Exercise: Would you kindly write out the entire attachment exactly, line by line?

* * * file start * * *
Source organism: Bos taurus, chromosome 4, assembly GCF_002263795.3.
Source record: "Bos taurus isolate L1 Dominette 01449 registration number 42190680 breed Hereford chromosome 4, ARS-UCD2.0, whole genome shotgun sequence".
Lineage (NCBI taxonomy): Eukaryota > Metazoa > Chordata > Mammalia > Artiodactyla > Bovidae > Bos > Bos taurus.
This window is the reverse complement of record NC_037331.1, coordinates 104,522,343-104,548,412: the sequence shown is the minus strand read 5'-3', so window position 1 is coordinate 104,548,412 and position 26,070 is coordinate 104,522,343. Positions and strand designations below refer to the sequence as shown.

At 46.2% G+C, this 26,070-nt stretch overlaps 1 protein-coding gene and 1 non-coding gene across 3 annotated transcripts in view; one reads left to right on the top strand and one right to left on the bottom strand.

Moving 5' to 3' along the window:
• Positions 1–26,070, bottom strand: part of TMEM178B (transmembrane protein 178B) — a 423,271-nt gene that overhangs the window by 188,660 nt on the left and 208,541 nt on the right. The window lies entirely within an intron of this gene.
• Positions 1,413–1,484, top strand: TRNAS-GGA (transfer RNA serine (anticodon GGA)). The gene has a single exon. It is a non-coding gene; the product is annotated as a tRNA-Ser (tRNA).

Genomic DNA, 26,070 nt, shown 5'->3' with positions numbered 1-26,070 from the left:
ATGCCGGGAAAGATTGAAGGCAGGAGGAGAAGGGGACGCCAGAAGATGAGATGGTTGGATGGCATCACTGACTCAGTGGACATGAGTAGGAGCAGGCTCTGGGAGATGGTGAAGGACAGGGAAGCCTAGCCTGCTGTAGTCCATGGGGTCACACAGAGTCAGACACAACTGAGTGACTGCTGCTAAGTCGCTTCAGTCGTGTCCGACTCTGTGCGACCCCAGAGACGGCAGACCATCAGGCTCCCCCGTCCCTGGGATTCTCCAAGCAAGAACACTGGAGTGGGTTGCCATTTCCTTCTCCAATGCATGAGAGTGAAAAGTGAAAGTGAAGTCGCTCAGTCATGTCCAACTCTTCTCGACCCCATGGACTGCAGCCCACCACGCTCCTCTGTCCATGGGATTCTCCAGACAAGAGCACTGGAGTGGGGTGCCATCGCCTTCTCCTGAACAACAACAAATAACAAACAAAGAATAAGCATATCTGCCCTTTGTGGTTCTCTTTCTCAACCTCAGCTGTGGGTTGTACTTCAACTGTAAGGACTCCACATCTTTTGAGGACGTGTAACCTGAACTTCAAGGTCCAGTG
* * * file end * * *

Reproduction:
Source organism: Bos taurus, chromosome 4, assembly GCF_002263795.3.
Source record: "Bos taurus isolate L1 Dominette 01449 registration number 42190680 breed Hereford chromosome 4, ARS-UCD2.0, whole genome shotgun sequence".
Lineage (NCBI taxonomy): Eukaryota > Metazoa > Chordata > Mammalia > Artiodactyla > Bovidae > Bos > Bos taurus.
This window is the reverse complement of record NC_037331.1, coordinates 104,522,343-104,548,412: the sequence shown is the minus strand read 5'-3', so window position 1 is coordinate 104,548,412 and position 26,070 is coordinate 104,522,343. Positions and strand designations below refer to the sequence as shown.

At 46.2% G+C, this 26,070-nt stretch overlaps 1 protein-coding gene and 1 non-coding gene across 3 annotated transcripts in view; one reads left to right on the top strand and one right to left on the bottom strand.

Moving 5' to 3' along the window:
• Positions 1–26,070, bottom strand: part of TMEM178B (transmembrane protein 178B) — a 423,271-nt gene that overhangs the window by 188,660 nt on the left and 208,541 nt on the right. The window lies entirely within an intron of this gene.
• Positions 1,413–1,484, top strand: TRNAS-GGA (transfer RNA serine (anticodon GGA)). The gene has a single exon. It is a non-coding gene; the product is annotated as a tRNA-Ser (tRNA).

Genomic DNA, 26,070 nt, shown 5'->3' with positions numbered 1-26,070 from the left:
ATGCCGGGAAAGATTGAAGGCAGGAGGAGAAGGGGACGCCAGAAGATGAGATGGTTGGATGGCATCACTGACTCAGTGGACATGAGTAGGAGCAGGCTCTGGGAGATGGTGAAGGACAGGGAAGCCTAGCCTGCTGTAGTCCATGGGGTCACACAGAGTCAGACACAACTGAGTGACTGCTGCTAAGTCGCTTCAGTCGTGTCCGACTCTGTGCGACCCCAGAGACGGCAGACCATCAGGCTCCCCCGTCCCTGGGATTCTCCAAGCAAGAACACTGGAGTGGGTTGCCATTTCCTTCTCCAATGCATGAGAGTGAAAAGTGAAAGTGAAGTCGCTCAGTCATGTCCAACTCTTCTCGACCCCATGGACTGCAGCCCACCACGCTCCTCTGTCCATGGGATTCTCCAGACAAGAGCACTGGAGTGGGGTGCCATCGCCTTCTCCTGAACAACAACAAATAACAAACAAAGAATAAGCATATCTGCCCTTTGTGGTTCTCTTTCTCAACCTCAGCTGTGGGTTGTACTTCAACTGTAAGGACTCCACATCTTTTGAGGACGTGTAACCTGAACTTCAAGGTCCAGTG